Matrox RT.X10 video editing card review and test

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Matrox RT.X10

The RT.X10 is Matrox's second dual-stream editing card using software Codecs to take advantage of fast, modern processors. We check out how this more downmarket newcomer compares with its recently launched big brother, the RT.X100.

Matrox has a plan to take over the world of desktop video editing using what it calls the Power of X. This has nothing to do with cartoon heroes with superpowers. Realising that time is fast running out for hardware editing solutions, the company has made a radical leap to software, in order to take advantage of the exponential growth (to the power of X) in processor capability.

Matrox kicked off its global domination strategy with the RT.X100. This is aimed at a slightly higher, semi-professional market than its previous prosumer real-time editing products, such as the RT2500. Now, with the RT.X10, Matrox is targeting the hobbyist sector. The RT.X10 is intended to provide an upgrade path for editors who find themselves limited by a basic OHCI FireWire card paired with entry-level software.

Family features

The X10 hardware doesn't look that different to the X100, apart from a tell-tale vacant space where a large chip obviously could have been. The X10 doesnít have the C-Cube silicon found on all previous Matrox RT boards, although it does still carry a Matrox graphics accelerator to process the real-time 3D effects. All video compression and decompression duties have been shifted over to the host CPU, including output. The result is that two of the X100's most welcome features - real-time DV and MPEG-2 IBP output - are not available on the X10. The absence of the C-Cube also means that itís not possible to capture straight to MPEG-2 IBP either, confirming this card's less professional orientation. As with the X100, the host CPU is also called upon to perform a few extra real-time effects.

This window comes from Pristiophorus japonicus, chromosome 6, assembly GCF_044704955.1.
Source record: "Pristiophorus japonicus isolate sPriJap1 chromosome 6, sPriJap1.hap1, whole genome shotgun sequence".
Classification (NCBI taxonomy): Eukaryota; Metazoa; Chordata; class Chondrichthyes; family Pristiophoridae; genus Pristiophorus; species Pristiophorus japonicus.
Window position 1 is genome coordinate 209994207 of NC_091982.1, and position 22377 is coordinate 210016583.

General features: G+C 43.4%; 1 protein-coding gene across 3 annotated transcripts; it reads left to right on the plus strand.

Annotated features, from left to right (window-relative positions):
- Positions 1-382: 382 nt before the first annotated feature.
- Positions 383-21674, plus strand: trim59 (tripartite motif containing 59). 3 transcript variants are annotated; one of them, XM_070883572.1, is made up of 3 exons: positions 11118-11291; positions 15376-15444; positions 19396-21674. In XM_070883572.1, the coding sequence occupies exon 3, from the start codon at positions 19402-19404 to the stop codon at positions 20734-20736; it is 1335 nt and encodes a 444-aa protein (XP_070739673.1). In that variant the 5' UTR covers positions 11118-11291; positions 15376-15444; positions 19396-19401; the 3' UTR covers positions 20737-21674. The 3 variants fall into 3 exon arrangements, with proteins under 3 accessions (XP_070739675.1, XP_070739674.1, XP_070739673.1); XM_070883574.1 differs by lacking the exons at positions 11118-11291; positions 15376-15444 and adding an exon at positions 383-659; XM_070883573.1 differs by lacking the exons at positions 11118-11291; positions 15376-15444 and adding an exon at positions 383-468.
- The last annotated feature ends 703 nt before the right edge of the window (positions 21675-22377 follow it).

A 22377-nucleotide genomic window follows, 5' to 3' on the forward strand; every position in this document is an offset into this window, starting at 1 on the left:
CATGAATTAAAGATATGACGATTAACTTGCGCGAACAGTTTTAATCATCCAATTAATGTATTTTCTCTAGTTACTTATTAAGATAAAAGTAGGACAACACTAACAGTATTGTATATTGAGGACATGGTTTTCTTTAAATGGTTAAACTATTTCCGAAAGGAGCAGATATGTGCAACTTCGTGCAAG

Conclusion

While the RT.X100 is a clear winner in its class, the RT.X10's position is a little more complicated. This isn't really to do with the card itself, although the lack of real-time chroma and luma keying are significant negatives. Indeed, the X10 is currently the most powerful editing card available for the money, with the DV500 DVD well behind in terms of real-time features.

What does limit the X10's potential is its lack of compatibility with many low-cost Athlon systems based on VIA KT chipsets. The various versions of KT are at the heart of most Athlon motherboards. However, Pentium 4s are coming down in price, and most of Intel's standard chipsets for the P4 processor are on the X10's compatible list.

So, although the chosen hardware platform must be compatible, the X10 still sets a new price point for real-time editing, and we can't wait to see how Matrox's competitors respond. Although some time in the future, the X10's major competitor won't be hardware at all, but software. For now, though, it represents the cheapest route to powerful real-time editing.

James Morris

Read the full review in December 2002's Computer Video magazine.




 

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